Innovation: Who benefits and who’s barred?

By Clare Becker

In 1886, Shelbyville, Illinois resident Josephine Cochran noticed her dishes were getting chipped from constantly washing them by hand. Female patent holders were few and far between back then, but that didn’t stop Cochran from applying for and receiving a patent for a dish washing machine, what we recognize today as the modern dishwasher.

A new study by Sarada, an assistant professor of management and human resources at the Wisconsin School of Business, looks at shifts in the demographics of American inventors from 1870-1940. Published in Explorations in Economic History with co-authors Michael Andrews of the National Bureau of Economic Research and Nicholas Ziebarth of Auburn University, the paper examines who benefits from innovation and who is excluded from entry during this early era of American history.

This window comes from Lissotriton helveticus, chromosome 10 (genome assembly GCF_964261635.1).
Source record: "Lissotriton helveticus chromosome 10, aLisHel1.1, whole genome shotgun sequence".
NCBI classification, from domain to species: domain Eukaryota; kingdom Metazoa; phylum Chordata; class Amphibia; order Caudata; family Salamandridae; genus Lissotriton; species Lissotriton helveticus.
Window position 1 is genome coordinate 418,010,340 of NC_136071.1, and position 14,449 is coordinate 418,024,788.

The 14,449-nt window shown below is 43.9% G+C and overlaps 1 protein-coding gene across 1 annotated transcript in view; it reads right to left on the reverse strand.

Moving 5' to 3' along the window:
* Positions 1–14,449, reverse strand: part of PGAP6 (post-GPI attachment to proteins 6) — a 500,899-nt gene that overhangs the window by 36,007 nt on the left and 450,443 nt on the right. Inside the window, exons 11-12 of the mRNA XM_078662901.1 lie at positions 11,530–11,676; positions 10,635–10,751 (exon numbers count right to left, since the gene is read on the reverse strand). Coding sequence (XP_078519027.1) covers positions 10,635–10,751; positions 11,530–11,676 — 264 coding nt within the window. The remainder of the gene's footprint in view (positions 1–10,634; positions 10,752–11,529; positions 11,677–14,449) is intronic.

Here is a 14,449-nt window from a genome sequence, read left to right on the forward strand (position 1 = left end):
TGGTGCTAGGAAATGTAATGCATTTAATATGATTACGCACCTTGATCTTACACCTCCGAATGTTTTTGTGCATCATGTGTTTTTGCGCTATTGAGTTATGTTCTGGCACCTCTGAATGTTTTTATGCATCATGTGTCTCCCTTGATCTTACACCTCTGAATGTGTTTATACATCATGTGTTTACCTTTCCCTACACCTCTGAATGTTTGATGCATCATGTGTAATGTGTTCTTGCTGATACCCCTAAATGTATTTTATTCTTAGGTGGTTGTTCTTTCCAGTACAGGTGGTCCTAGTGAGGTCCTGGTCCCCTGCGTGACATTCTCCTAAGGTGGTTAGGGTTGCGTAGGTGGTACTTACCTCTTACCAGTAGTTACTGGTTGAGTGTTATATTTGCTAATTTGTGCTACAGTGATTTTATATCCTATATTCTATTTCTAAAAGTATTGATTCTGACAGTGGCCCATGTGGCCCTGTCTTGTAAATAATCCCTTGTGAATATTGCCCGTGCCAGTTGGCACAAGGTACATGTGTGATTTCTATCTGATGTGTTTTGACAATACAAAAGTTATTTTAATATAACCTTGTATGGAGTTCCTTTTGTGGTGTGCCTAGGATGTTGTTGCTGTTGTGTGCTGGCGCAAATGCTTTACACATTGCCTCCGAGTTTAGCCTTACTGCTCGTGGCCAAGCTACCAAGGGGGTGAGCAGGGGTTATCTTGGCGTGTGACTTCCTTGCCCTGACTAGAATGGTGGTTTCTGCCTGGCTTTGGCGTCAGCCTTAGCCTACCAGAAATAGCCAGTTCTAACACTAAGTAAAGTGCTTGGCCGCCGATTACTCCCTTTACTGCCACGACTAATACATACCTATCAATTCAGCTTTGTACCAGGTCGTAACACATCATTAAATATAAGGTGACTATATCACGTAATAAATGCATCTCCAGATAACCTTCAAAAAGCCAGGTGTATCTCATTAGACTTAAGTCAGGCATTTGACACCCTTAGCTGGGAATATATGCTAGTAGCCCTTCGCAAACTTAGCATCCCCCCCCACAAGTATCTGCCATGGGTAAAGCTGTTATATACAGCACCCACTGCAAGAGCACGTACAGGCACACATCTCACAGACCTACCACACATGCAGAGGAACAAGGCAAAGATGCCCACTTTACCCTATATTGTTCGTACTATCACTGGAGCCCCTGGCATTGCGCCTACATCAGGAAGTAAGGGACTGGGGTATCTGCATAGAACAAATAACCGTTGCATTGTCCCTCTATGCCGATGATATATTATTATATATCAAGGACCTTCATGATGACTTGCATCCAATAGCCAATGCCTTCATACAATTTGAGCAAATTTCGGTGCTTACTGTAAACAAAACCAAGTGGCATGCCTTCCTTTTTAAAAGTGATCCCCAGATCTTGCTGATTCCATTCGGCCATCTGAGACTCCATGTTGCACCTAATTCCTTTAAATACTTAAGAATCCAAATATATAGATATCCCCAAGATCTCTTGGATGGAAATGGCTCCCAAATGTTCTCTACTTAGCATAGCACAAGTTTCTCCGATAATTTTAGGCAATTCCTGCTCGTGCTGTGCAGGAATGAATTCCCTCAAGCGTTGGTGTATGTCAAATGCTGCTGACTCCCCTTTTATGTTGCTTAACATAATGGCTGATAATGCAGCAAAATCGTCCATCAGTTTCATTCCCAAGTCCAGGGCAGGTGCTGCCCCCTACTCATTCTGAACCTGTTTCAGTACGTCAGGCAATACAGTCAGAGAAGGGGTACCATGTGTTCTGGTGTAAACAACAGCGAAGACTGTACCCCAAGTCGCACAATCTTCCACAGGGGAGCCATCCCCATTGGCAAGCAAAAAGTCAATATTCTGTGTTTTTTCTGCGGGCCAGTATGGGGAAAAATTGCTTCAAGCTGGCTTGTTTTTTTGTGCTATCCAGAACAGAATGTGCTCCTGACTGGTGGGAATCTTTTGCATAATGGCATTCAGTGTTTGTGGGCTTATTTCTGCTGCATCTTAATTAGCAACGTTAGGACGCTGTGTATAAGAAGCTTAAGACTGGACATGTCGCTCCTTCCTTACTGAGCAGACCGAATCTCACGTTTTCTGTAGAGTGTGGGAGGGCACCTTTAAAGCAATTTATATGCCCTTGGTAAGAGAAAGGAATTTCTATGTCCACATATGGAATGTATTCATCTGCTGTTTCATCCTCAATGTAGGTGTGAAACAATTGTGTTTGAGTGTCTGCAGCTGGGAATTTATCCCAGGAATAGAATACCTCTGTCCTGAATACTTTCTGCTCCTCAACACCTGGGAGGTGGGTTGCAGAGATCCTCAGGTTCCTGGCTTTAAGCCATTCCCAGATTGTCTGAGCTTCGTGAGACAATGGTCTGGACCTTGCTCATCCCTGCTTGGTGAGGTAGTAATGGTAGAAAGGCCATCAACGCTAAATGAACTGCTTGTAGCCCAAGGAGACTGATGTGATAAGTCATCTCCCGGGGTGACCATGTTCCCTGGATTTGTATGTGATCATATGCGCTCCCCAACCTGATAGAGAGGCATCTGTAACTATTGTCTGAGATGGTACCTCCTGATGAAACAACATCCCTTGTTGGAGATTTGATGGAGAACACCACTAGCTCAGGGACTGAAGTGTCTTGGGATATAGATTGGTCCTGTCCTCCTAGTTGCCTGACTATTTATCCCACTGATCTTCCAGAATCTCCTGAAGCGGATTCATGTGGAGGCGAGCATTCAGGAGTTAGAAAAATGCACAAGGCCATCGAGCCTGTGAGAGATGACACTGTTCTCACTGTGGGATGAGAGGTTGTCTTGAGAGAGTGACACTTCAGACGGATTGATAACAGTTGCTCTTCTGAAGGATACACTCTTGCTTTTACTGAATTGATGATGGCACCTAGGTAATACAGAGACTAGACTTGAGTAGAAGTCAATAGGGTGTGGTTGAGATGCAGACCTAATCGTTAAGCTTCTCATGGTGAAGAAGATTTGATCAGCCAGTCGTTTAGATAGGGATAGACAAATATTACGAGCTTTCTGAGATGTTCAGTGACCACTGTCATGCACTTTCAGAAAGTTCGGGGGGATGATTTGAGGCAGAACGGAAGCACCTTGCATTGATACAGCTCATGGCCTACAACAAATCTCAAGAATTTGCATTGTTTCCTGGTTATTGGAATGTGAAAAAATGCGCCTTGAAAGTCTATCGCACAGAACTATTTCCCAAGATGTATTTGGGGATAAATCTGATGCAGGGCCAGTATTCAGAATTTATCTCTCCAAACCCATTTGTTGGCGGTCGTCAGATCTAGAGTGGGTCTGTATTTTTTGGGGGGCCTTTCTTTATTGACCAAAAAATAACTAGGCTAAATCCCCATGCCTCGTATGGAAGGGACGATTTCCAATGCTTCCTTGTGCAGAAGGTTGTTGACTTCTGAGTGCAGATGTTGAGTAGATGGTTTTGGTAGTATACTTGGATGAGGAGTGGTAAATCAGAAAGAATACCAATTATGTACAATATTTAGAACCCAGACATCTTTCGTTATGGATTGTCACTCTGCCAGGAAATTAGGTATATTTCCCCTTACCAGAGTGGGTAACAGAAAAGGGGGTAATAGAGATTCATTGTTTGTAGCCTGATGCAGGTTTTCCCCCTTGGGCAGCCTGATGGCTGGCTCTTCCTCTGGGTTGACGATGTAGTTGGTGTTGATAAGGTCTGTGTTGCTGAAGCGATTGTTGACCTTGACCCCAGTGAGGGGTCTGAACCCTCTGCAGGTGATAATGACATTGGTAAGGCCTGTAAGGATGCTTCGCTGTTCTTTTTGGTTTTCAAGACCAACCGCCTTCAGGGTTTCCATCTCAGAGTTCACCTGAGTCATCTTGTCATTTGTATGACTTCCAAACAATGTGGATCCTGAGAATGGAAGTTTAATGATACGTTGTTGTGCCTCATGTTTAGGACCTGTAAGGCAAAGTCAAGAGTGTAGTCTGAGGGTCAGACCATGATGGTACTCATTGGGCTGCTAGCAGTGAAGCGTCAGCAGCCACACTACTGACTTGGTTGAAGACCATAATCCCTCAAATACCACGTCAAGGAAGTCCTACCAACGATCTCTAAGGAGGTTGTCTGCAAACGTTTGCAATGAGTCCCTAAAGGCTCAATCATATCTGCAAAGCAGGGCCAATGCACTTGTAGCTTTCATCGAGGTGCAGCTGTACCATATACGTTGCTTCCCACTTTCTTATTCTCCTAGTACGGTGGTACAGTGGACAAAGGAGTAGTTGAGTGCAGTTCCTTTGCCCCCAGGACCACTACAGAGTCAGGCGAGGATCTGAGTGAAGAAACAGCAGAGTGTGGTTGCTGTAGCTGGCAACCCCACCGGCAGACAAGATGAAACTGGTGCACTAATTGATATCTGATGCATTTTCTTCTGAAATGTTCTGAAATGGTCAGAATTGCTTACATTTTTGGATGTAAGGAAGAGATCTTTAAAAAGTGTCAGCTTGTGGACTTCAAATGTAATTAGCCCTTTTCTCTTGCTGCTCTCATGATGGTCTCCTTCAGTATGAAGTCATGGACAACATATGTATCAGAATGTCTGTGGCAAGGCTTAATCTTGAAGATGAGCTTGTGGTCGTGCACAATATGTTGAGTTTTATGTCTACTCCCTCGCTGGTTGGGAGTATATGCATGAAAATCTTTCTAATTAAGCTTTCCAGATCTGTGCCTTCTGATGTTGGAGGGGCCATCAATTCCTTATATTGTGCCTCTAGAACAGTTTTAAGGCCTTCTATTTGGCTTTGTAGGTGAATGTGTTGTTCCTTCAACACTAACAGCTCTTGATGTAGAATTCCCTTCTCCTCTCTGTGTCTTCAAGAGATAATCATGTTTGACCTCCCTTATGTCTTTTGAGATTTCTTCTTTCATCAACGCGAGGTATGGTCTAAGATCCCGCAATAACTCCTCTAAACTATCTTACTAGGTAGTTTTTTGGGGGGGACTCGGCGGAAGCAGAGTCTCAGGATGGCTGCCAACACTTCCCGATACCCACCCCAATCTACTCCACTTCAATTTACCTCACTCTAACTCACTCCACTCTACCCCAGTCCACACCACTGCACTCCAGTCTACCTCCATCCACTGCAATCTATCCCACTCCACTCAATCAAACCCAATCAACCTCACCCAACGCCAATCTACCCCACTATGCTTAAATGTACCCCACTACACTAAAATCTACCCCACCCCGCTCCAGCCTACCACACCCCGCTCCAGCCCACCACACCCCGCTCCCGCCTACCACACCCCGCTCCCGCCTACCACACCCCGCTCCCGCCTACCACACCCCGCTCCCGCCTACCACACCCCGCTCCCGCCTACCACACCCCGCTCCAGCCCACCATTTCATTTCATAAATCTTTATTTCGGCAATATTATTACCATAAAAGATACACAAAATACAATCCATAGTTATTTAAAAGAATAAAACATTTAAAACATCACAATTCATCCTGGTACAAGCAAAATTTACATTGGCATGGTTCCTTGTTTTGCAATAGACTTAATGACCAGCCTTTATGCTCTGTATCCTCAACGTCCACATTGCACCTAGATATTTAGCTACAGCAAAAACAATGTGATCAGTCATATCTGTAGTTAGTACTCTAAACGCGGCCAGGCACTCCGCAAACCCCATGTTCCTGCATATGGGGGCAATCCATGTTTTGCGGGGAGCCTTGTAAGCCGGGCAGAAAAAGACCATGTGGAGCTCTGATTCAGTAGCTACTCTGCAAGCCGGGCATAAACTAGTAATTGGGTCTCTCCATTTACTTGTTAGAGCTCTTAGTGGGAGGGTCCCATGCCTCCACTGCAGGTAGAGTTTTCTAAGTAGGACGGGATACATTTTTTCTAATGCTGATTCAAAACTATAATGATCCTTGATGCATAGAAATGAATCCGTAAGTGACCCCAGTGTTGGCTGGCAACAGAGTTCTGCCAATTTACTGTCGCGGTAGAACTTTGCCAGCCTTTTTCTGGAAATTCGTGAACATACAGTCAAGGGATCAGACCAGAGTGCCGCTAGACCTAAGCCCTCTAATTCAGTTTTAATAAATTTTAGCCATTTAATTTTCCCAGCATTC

The team’s research is included in a U.S. Patent and Trademark Office (USPTO) report given to Congress as it votes on the SUCCESS Act, a bill that advocates for greater study of and legislation for increased numbers of women, minority, and veteran patent holders.

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